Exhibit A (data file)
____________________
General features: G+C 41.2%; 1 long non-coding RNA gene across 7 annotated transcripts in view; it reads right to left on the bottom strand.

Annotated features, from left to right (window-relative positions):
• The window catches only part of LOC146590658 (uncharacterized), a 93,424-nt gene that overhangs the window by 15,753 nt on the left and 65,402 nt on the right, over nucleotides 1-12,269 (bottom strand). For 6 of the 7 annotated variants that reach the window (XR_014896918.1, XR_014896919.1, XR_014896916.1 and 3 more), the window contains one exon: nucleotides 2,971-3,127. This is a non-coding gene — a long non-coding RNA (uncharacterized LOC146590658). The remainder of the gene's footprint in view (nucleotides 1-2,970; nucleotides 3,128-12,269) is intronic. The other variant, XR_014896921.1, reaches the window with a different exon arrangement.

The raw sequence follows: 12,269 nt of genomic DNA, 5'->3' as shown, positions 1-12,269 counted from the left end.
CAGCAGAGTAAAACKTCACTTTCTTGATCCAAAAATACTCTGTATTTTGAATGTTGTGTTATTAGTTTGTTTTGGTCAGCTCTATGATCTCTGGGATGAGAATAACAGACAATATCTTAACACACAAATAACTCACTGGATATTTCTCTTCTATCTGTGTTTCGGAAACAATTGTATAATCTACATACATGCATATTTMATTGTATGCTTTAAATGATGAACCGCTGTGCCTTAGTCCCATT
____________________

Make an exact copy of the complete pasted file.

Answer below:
General features: G+C 41.2%; 1 long non-coding RNA gene across 7 annotated transcripts in view; it reads right to left on the bottom strand.

Annotated features, from left to right (window-relative positions):
• The window catches only part of LOC146590658 (uncharacterized), a 93,424-nt gene that overhangs the window by 15,753 nt on the left and 65,402 nt on the right, over nucleotides 1-12,269 (bottom strand). For 6 of the 7 annotated variants that reach the window (XR_014896918.1, XR_014896919.1, XR_014896916.1 and 3 more), the window contains one exon: nucleotides 2,971-3,127. This is a non-coding gene — a long non-coding RNA (uncharacterized LOC146590658). The remainder of the gene's footprint in view (nucleotides 1-2,970; nucleotides 3,128-12,269) is intronic. The other variant, XR_014896921.1, reaches the window with a different exon arrangement.

The raw sequence follows: 12,269 nt of genomic DNA, 5'->3' as shown, positions 1-12,269 counted from the left end.
CAGCAGAGTAAAACKTCACTTTCTTGATCCAAAAATACTCTGTATTTTGAATGTTGTGTTATTAGTTTGTTTTGGTCAGCTCTATGATCTCTGGGATGAGAATAACAGACAATATCTTAACACACAAATAACTCACTGGATATTTCTCTTCTATCTGTGTTTCGGAAACAATTGTATAATCTACATACATGCATATTTMATTGTATGCTTTAAATGATGAACCGCTGTGCCTTAGTCCCATT